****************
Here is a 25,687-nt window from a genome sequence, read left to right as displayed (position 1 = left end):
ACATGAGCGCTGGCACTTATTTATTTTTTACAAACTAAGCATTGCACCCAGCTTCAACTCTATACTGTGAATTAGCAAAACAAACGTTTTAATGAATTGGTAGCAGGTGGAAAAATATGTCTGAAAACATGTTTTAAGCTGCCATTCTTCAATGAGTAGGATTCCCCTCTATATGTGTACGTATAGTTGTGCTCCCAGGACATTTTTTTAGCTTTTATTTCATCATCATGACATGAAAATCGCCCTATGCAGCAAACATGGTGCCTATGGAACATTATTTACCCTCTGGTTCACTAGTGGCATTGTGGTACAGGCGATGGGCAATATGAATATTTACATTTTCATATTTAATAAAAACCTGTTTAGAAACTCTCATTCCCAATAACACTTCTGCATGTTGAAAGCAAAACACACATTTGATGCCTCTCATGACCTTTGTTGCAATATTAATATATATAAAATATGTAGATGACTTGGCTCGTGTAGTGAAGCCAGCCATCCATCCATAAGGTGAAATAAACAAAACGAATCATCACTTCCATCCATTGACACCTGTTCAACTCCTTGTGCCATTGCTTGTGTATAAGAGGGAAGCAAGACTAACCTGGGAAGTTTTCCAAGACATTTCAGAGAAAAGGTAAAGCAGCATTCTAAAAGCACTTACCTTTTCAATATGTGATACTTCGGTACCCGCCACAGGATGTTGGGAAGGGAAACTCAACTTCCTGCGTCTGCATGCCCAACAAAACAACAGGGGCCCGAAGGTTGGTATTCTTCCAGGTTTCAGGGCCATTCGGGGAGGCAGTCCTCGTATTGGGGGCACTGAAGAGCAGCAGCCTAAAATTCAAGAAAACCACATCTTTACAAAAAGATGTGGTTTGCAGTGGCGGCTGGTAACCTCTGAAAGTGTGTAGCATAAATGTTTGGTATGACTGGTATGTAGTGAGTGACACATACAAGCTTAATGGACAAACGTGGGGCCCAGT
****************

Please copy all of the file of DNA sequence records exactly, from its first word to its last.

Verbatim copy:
Here is a 25,687-nt window from a genome sequence, read left to right as displayed (position 1 = left end):
ACATGAGCGCTGGCACTTATTTATTTTTTACAAACTAAGCATTGCACCCAGCTTCAACTCTATACTGTGAATTAGCAAAACAAACGTTTTAATGAATTGGTAGCAGGTGGAAAAATATGTCTGAAAACATGTTTTAAGCTGCCATTCTTCAATGAGTAGGATTCCCCTCTATATGTGTACGTATAGTTGTGCTCCCAGGACATTTTTTTAGCTTTTATTTCATCATCATGACATGAAAATCGCCCTATGCAGCAAACATGGTGCCTATGGAACATTATTTACCCTCTGGTTCACTAGTGGCATTGTGGTACAGGCGATGGGCAATATGAATATTTACATTTTCATATTTAATAAAAACCTGTTTAGAAACTCTCATTCCCAATAACACTTCTGCATGTTGAAAGCAAAACACACATTTGATGCCTCTCATGACCTTTGTTGCAATATTAATATATATAAAATATGTAGATGACTTGGCTCGTGTAGTGAAGCCAGCCATCCATCCATAAGGTGAAATAAACAAAACGAATCATCACTTCCATCCATTGACACCTGTTCAACTCCTTGTGCCATTGCTTGTGTATAAGAGGGAAGCAAGACTAACCTGGGAAGTTTTCCAAGACATTTCAGAGAAAAGGTAAAGCAGCATTCTAAAAGCACTTACCTTTTCAATATGTGATACTTCGGTACCCGCCACAGGATGTTGGGAAGGGAAACTCAACTTCCTGCGTCTGCATGCCCAACAAAACAACAGGGGCCCGAAGGTTGGTATTCTTCCAGGTTTCAGGGCCATTCGGGGAGGCAGTCCTCGTATTGGGGGCACTGAAGAGCAGCAGCCTAAAATTCAAGAAAACCACATCTTTACAAAAAGATGTGGTTTGCAGTGGCGGCTGGTAACCTCTGAAAGTGTGTAGCATAAATGTTTGGTATGACTGGTATGTAGTGAGTGACACATACAAGCTTAATGGACAAACGTGGGGCCCAGT